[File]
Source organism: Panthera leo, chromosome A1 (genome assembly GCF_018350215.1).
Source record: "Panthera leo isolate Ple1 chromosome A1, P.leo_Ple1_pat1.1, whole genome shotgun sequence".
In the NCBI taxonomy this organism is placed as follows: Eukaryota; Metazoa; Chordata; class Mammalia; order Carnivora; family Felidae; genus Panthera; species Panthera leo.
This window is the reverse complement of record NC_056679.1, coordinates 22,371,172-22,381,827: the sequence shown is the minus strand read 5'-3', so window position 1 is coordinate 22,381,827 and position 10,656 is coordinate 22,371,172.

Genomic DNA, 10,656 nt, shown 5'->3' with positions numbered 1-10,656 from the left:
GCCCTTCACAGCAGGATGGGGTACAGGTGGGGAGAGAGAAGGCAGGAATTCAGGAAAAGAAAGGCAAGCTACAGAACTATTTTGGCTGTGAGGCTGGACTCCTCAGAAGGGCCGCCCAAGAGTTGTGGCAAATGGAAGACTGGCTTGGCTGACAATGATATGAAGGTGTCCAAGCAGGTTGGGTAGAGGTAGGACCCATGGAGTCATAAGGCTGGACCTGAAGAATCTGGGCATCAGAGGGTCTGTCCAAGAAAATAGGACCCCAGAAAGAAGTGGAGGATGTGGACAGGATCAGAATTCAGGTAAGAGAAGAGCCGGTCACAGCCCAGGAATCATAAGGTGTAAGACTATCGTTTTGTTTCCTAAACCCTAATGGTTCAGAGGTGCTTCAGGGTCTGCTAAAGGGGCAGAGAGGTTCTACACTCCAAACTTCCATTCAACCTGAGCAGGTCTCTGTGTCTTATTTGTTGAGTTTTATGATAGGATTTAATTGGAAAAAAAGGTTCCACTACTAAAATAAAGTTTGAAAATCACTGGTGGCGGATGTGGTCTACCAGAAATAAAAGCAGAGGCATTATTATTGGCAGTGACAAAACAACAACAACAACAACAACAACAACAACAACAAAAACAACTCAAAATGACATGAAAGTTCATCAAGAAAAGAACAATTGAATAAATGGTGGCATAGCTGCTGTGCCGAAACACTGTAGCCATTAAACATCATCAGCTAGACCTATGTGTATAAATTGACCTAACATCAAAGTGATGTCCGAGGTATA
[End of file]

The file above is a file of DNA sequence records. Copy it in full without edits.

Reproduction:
Source organism: Panthera leo, chromosome A1 (genome assembly GCF_018350215.1).
Source record: "Panthera leo isolate Ple1 chromosome A1, P.leo_Ple1_pat1.1, whole genome shotgun sequence".
In the NCBI taxonomy this organism is placed as follows: Eukaryota; Metazoa; Chordata; class Mammalia; order Carnivora; family Felidae; genus Panthera; species Panthera leo.
This window is the reverse complement of record NC_056679.1, coordinates 22,371,172-22,381,827: the sequence shown is the minus strand read 5'-3', so window position 1 is coordinate 22,381,827 and position 10,656 is coordinate 22,371,172.

Genomic DNA, 10,656 nt, shown 5'->3' with positions numbered 1-10,656 from the left:
GCCCTTCACAGCAGGATGGGGTACAGGTGGGGAGAGAGAAGGCAGGAATTCAGGAAAAGAAAGGCAAGCTACAGAACTATTTTGGCTGTGAGGCTGGACTCCTCAGAAGGGCCGCCCAAGAGTTGTGGCAAATGGAAGACTGGCTTGGCTGACAATGATATGAAGGTGTCCAAGCAGGTTGGGTAGAGGTAGGACCCATGGAGTCATAAGGCTGGACCTGAAGAATCTGGGCATCAGAGGGTCTGTCCAAGAAAATAGGACCCCAGAAAGAAGTGGAGGATGTGGACAGGATCAGAATTCAGGTAAGAGAAGAGCCGGTCACAGCCCAGGAATCATAAGGTGTAAGACTATCGTTTTGTTTCCTAAACCCTAATGGTTCAGAGGTGCTTCAGGGTCTGCTAAAGGGGCAGAGAGGTTCTACACTCCAAACTTCCATTCAACCTGAGCAGGTCTCTGTGTCTTATTTGTTGAGTTTTATGATAGGATTTAATTGGAAAAAAAGGTTCCACTACTAAAATAAAGTTTGAAAATCACTGGTGGCGGATGTGGTCTACCAGAAATAAAAGCAGAGGCATTATTATTGGCAGTGACAAAACAACAACAACAACAACAACAACAACAACAACAAAAACAACTCAAAATGACATGAAAGTTCATCAAGAAAAGAACAATTGAATAAATGGTGGCATAGCTGCTGTGCCGAAACACTGTAGCCATTAAACATCATCAGCTAGACCTATGTGTATAAATTGACCTAACATCAAAGTGATGTCCGAGGTATA